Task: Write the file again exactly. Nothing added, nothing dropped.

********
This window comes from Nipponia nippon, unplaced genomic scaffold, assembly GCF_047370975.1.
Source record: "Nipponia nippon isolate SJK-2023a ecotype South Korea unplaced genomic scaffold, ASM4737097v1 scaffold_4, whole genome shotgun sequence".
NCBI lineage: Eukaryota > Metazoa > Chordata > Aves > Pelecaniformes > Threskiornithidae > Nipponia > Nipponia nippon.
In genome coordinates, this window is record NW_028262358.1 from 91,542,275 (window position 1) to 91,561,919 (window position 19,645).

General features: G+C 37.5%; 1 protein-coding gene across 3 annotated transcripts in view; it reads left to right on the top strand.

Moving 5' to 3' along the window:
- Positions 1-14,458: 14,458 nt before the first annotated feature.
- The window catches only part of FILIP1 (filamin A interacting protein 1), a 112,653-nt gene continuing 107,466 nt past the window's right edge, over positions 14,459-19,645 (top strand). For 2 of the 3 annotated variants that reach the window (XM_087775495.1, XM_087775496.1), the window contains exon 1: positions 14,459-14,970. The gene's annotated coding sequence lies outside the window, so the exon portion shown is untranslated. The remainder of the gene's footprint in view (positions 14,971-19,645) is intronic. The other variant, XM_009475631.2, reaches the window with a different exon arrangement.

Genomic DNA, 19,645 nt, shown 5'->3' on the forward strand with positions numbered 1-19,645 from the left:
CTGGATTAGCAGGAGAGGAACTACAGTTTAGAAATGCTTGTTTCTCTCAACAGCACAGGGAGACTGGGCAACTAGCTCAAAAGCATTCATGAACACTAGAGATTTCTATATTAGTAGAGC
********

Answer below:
This window comes from Nipponia nippon, unplaced genomic scaffold, assembly GCF_047370975.1.
Source record: "Nipponia nippon isolate SJK-2023a ecotype South Korea unplaced genomic scaffold, ASM4737097v1 scaffold_4, whole genome shotgun sequence".
NCBI lineage: Eukaryota > Metazoa > Chordata > Aves > Pelecaniformes > Threskiornithidae > Nipponia > Nipponia nippon.
In genome coordinates, this window is record NW_028262358.1 from 91,542,275 (window position 1) to 91,561,919 (window position 19,645).

General features: G+C 37.5%; 1 protein-coding gene across 3 annotated transcripts in view; it reads left to right on the top strand.

Moving 5' to 3' along the window:
- Positions 1-14,458: 14,458 nt before the first annotated feature.
- The window catches only part of FILIP1 (filamin A interacting protein 1), a 112,653-nt gene continuing 107,466 nt past the window's right edge, over positions 14,459-19,645 (top strand). For 2 of the 3 annotated variants that reach the window (XM_087775495.1, XM_087775496.1), the window contains exon 1: positions 14,459-14,970. The gene's annotated coding sequence lies outside the window, so the exon portion shown is untranslated. The remainder of the gene's footprint in view (positions 14,971-19,645) is intronic. The other variant, XM_009475631.2, reaches the window with a different exon arrangement.

Genomic DNA, 19,645 nt, shown 5'->3' on the forward strand with positions numbered 1-19,645 from the left:
CTGGATTAGCAGGAGAGGAACTACAGTTTAGAAATGCTTGTTTCTCTCAACAGCACAGGGAGACTGGGCAACTAGCTCAAAAGCATTCATGAACACTAGAGATTTCTATATTAGTAGAGC